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A service that works better for everybody: Supporting more users with gracefully degrading React

Using modern technologies can make development faster, but ultimately we need to deliver working solutions without sacrificing robustness or accessibility. We’ve built the “Reschedule a citizenship test” service in a way that pushes service delivery forward without leaving users behind.

A robust service benefits all users

Given the abundance of internet-connected devices, it isn’t possible to predict the complete set of browsers that will end up viewing your website. In many cases, this leads to building interactions that work for some people but fail for others — not a good outcome for a government service.

Progressive enhancement and graceful degradation are approaches that can be used to build a service that prioritizes inclusiveness. These are different paths to the same destination: building extremely robust web services that succeed on the broadest possible range of devices. In both cases, the goal is a service everyone can use: more capable devices get an enhanced experience, less capable ones see a more basic interface.

Progressive enhancement calls for starting with a basic experience and improving it.

Graceful degradation means building the enhanced experience first and then backfilling behaviour where needed.

When designing government services, public servants have a responsibility to support those who need it most. This is why progressive enhancement is a principle commonly followed by government digital agencies in the UK and New Zealand, for example. As the brilliant Alice Bartlett said in her “Burn your select tags” conference talk: “we have to serve the needs of an entire country interacting online with its government”. She includes people who can only access the internet in a library, low technical-confidence users, and people who rely on screen-readers and other assistive technology. These are not edge cases: our service needs to work for everybody, and this is why we have built a citizenship rescheduling service that gracefully degrades.

The tradeoff of building sites using modern technology

While modern tools and newer syntax can greatly improve the experience for web developers, they often result in sites that are less robust for users, as they cannot reliably be used on older devices.

When starting development on our service, we decided to use React: a modern Javascript library which is extremely popular amongst web developers.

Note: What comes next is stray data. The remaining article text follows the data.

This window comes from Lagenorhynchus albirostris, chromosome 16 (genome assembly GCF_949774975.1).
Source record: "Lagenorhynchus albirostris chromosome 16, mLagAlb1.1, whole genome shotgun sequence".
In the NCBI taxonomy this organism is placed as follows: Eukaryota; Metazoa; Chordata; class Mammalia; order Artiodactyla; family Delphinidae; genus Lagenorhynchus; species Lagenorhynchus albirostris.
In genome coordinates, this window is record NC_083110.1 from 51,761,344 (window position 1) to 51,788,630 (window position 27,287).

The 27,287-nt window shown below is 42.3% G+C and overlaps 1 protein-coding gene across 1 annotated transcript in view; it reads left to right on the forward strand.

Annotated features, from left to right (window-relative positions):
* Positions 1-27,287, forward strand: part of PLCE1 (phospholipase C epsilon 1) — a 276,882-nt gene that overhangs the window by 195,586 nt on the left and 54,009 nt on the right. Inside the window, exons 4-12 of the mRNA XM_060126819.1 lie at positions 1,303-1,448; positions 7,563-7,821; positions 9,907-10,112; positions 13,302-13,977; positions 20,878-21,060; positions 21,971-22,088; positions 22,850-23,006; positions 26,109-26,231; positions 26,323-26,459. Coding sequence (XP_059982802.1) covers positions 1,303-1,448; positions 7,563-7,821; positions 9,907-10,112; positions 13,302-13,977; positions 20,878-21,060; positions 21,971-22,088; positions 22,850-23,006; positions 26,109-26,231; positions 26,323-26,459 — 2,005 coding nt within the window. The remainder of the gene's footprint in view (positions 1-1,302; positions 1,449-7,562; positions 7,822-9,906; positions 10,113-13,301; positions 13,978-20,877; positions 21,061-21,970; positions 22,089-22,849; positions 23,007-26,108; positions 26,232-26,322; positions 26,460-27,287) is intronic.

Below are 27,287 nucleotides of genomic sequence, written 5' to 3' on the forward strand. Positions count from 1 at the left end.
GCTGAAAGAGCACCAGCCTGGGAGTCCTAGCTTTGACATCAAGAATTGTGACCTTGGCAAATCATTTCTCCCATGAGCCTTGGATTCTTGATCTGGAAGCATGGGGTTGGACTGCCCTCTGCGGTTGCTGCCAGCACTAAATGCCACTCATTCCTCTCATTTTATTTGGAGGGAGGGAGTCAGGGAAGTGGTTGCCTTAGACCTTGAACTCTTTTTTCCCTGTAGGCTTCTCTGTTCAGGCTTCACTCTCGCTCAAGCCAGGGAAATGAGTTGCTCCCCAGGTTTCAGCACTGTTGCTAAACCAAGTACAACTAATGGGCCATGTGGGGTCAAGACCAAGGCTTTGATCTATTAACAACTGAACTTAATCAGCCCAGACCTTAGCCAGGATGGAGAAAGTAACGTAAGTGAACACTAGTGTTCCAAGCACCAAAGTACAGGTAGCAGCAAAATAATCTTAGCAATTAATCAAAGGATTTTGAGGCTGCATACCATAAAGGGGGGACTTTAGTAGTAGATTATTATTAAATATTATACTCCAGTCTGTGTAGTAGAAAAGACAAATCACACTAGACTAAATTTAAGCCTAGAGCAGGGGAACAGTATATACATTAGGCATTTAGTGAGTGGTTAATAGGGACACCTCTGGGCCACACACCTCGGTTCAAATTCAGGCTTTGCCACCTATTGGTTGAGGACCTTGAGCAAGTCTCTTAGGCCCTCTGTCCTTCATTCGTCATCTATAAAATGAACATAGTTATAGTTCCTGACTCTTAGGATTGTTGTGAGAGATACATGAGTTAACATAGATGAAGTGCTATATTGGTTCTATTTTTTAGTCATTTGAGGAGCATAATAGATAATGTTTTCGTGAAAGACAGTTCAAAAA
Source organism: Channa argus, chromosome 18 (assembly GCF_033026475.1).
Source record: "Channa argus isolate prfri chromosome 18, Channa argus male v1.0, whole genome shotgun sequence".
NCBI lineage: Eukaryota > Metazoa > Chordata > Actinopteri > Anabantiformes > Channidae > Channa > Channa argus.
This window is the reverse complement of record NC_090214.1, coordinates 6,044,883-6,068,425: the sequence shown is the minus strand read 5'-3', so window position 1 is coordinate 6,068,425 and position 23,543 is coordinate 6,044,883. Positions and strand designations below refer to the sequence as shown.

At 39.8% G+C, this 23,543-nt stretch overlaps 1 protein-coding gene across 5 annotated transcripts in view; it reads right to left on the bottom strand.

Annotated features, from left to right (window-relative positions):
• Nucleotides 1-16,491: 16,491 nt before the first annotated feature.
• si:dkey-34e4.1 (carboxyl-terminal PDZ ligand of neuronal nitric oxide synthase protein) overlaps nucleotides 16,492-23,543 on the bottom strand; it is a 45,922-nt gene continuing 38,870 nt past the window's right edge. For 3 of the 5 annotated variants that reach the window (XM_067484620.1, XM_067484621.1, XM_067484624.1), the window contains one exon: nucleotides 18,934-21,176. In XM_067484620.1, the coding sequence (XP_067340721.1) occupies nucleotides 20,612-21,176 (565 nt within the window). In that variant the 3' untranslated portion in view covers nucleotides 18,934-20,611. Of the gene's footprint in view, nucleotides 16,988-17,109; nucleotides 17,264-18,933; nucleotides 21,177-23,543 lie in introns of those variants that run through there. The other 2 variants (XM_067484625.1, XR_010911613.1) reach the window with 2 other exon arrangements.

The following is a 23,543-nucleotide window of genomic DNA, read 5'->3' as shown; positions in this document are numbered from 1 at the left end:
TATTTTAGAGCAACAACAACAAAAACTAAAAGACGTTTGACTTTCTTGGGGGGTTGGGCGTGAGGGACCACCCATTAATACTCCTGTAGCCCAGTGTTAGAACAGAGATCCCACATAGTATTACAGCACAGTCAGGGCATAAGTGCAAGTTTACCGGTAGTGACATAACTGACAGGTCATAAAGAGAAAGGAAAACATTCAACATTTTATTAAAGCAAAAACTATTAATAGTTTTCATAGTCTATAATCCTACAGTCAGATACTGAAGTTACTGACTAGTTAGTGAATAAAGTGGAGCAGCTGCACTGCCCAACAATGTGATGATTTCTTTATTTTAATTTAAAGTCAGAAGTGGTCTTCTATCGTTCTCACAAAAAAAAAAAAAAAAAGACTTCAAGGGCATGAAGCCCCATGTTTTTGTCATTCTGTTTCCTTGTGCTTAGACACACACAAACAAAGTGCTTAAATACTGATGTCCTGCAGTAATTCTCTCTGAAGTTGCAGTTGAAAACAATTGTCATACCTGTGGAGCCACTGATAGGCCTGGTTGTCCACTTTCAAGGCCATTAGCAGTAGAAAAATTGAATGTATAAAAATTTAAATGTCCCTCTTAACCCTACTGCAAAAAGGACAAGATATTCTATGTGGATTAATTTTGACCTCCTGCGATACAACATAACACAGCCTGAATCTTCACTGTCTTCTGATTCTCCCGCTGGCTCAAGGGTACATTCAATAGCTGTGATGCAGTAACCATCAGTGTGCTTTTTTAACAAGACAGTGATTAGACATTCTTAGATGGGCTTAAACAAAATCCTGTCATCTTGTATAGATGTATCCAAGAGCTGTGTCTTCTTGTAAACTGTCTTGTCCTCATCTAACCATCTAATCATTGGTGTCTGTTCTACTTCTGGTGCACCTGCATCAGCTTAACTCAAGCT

React offers a number of advantages: it keeps related code together, it reduces the need to learn multiple languages, and it has a vibrant ecosystem of open-source libraries and tutorials. But, using React to build a service that would degrade gracefully was not a straightforward problem. Nevertheless, we were determined to serve the largest range of devices, which meant supporting users without JavaScript.

The benefits of a no-JavaScript user journey

Using JavaScript to build a service that also works without JavaScript was not the easiest problem to solve — so, initially, we didn’t.

Before we had any real users, we prioritized building out the service quickly, testing it, and iterating on it. In our early stages, with a fairly volatile codebase, it would have been too early to try to solve everything at once. As Jason White, erstwhile Head of Data, was fond of saying: “premature optimization is the root of all evil”.

We started building with a React-based framework that sends HTML first and then runs JavaScript on the user’s device if possible. This is straightforward enhancement: users still get the content of the site even if the JavaScript doesn’t run.

Once we had a good understanding of what our service would look like, we prioritized backfilling it to support older clients, which also improved it for everyone else.

Graceful degradation means that our service works for devices that don’t run JavaScript, for devices on unreliable networks, and for older devices that aren’t able to understand newer JavaScript syntax. Users in this latter group (by far the largest) are able download our code but they aren’t able to run it — almost like trying to get a VHS player to play a DVD. Now, all of these users are able complete the service, likely without even realising there was a problem.

Thanks to graceful degradation:

  • users can load the site in either official language
  • users don’t lose saved information when they refresh the page
  • users don’t lose their language preference if they close the site and return later
  • users without JavaScript can still reschedule their appointments
  • users whose devices can’t run our code can still reschedule their appointments
  • the site loads faster for everyone

For the technically-minded, we’re writing a follow-up post about how it works, but the key point here is that graceful degradation has made our service better. It works for users with restrictive firewalls. It works for assistive technology that expects content when the page first loads. It even works on devices we’re not explicitly supporting — for instance, I can reschedule a citizenship appointment on my Nintendo 3DS.

The best of both worlds

Many government service teams may feel like they have to make a choice between choosing a modern web stack and supporting older browsers. However, in many cases this is a false dichotomy. We have chosen React and we support no-JavaScript users. The majority of users get a polished experience, a minority still get a functional service. Rather than compromising, we get the benefits of both approaches.

Granted, our solution isn’t the panacea: not every product is this product. However, it is a statement of principle, and we are extremely proud of having done the hard work to make it simple. Our service solves an important problem for our users, it is simple to use, and it works on your Game Boy.